I admit it. Reptiles creep me out. I find them as cute and cuddly as Hannibal Lecter. But there I was, face to scaly face, happily snapping photo after photo of iguanas: self-appointed paparazzi of the Galapagos Islands.
Mother Nature can do that to me. One day I’m going about my rich yet ordinary life–work, hang out with Hank, read, nap, eat, walk, meet up with friends, eat again, read some more. The next, I’m stalking lizards like a star struck groupie at the Oscars.
Ecuador’s famed archipelago is home to some of the most unusual reptiles on the planet: giant lumbering tortoises, beady-eyed iguanas, graceful sea turtles, and piggybacking lava lizards. And, unlike most celebrities, they couldn’t care less if I took their picture.
That was true, too, of the nimble crabs, puppy-eyed seals, rollicking sea lions, stealthy reef sharks, exotic birds and 400 species of fish that seemed to consider camera-toting tourists about as scary as a nattering grandmother.
That’s the mind-blowing power of a Galapagos vacation. Nowhere else in the world can you safely interact with wildlife at such close range, both above and below the water.
But therein lies the rub. Ever since Darwin immortalized the place, the Galapagos Islands have become one of the world’s most popular tourist attractions. So popular, in fact, that as of February 1, 2012, the Galapagos National Park Service instituted a new set of travel regulations designed to help protect the archipelago’s unique ecosystems.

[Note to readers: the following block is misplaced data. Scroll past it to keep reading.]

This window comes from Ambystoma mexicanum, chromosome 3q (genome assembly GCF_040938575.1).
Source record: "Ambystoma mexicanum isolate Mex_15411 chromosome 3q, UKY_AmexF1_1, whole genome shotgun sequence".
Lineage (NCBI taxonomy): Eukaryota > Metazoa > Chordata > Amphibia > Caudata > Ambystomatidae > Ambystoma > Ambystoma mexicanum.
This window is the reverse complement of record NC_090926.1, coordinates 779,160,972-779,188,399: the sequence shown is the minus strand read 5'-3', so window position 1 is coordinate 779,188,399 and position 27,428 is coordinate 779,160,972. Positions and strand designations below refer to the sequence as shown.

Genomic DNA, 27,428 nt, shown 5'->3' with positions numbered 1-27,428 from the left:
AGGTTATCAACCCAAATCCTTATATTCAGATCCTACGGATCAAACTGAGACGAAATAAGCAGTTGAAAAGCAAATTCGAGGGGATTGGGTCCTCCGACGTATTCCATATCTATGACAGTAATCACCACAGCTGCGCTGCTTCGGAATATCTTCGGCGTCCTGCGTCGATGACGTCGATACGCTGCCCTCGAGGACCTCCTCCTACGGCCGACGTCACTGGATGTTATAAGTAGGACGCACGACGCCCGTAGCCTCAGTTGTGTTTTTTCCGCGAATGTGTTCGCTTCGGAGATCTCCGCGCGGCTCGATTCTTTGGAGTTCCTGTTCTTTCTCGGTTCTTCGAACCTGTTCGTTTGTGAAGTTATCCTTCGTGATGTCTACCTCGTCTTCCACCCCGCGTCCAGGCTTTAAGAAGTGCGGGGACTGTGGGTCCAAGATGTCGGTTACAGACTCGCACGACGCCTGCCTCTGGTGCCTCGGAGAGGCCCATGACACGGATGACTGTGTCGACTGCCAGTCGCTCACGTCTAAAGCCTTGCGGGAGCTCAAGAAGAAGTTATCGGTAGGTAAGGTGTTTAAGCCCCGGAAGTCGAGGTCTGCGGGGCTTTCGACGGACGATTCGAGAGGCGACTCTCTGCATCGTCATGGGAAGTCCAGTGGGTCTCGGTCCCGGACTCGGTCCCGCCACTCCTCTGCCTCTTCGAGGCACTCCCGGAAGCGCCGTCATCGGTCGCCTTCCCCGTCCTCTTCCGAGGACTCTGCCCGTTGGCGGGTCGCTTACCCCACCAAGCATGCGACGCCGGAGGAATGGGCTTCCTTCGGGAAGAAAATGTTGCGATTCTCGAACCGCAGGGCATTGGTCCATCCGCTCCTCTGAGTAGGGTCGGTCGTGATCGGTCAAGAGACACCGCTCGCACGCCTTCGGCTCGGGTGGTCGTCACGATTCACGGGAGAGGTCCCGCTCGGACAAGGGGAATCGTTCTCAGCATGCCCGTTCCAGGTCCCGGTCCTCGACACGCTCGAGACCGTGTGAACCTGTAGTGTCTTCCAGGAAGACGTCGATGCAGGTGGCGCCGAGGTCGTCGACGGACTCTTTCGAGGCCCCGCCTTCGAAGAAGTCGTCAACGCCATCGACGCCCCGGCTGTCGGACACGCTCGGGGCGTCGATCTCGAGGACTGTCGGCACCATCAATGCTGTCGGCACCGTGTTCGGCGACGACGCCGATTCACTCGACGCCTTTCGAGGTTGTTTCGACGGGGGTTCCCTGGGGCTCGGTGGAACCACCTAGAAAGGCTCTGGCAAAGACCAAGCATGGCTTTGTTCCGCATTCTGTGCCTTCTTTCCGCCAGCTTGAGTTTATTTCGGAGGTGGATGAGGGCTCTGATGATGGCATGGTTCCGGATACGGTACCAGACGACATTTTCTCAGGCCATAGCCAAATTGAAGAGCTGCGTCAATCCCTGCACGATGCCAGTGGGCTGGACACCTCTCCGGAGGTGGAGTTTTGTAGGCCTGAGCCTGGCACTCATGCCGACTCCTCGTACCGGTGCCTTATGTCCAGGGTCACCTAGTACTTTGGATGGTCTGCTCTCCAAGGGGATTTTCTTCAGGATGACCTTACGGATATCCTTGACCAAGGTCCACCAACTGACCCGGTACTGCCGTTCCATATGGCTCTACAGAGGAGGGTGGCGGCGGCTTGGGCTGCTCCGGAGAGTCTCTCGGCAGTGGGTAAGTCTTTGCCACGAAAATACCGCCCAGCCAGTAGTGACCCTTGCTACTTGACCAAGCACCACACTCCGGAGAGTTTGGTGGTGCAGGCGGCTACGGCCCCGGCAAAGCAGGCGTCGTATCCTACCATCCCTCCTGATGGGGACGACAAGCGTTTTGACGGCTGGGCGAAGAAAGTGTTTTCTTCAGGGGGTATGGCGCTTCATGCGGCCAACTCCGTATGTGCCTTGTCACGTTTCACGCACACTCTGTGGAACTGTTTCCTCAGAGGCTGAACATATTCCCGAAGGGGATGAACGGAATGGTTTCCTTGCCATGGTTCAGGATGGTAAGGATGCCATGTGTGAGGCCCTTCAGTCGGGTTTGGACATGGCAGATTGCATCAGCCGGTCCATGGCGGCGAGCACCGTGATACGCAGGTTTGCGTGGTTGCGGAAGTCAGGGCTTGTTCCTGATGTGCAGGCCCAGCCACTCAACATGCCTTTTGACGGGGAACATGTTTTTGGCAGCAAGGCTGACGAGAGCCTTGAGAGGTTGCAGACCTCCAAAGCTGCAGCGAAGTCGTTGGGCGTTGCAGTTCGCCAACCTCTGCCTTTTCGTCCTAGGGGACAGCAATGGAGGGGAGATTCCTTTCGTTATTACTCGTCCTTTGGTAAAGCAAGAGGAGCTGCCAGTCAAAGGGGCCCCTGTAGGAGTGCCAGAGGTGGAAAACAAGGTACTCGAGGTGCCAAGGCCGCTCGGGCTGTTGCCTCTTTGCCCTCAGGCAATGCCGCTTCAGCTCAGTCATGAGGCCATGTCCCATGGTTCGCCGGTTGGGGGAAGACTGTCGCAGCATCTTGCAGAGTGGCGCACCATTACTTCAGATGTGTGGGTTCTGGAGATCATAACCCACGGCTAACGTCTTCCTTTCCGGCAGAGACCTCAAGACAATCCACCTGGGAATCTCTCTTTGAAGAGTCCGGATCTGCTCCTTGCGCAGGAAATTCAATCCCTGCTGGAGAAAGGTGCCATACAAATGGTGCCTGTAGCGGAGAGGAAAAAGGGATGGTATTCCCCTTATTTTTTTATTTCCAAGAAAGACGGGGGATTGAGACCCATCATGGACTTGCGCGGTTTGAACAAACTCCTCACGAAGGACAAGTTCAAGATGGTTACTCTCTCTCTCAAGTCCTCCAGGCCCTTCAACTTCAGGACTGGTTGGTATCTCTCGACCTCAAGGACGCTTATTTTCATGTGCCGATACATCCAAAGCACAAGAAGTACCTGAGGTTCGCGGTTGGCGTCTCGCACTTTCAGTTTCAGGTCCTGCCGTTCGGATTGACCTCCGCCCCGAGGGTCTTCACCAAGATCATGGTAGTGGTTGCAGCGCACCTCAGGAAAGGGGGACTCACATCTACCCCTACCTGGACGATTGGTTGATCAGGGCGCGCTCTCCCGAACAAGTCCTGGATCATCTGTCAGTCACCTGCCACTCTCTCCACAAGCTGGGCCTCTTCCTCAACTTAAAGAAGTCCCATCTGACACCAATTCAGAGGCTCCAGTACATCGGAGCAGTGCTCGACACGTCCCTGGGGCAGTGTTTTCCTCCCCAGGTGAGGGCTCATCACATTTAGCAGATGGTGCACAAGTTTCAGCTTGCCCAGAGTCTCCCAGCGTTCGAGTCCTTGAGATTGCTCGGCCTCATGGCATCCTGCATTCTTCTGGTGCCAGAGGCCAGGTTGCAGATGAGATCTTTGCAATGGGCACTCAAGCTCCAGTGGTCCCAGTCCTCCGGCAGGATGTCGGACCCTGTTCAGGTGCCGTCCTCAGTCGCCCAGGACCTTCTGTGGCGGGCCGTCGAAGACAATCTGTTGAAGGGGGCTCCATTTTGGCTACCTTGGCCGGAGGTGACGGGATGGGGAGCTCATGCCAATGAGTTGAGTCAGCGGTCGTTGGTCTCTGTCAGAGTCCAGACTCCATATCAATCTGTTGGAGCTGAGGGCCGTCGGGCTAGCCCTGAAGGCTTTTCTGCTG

Our early February 8-day voyage aboard the 20-passenger M/V Letty with Ecoventura put us among the first passengers to enjoy the company’s new itineraries introduced to help reduce usage on heavily visited sites.
Coming off an extended stay in Nicaragua, a naturally stunning but poverty stricken country with a serious solid waste problem, I was impressed by the pristine condition of the islands. No floating plastic. No stray Cheetos bags tumbling across the beach. No mounds of discarded garbage. No rusting washing machines hidden away down weed-tangled ravines. Just pure wildness, up close and personal.
Equally impressive was the fact that rarely did our shore explorations or snorkel adventures amidst the island’s prime wildlife zones coincide with other cruisers. “There used to be a dozen boats at this site,” said naturalist guide, Jose Castillo, as we anchored alone off Punta Suarez at Isla Española.
Like Disney World’s network of secret tunnels under the Magic Kingdom, the new park service rules serve to minimize gridlock and disperse traffic, while preserving the quality of the Galapagos experience right along with the fragile ecosystems.
Since 1990, Ecoventura has been leading the way insustainable expedition cruisingin the Galapagos Islands. Ecoventura operates a fleet of four expedition vessels in the Galapagos Islands cruises catering to active adults and families; the Eric, Flamingo & Letty, superior first-class 20-passenger motor yachts, with departures every Sunday on two alternating 7-night itineraries including the outer, most spectacular islands in the archipelago. www.Ecoventura.com; 1-800-633-7972.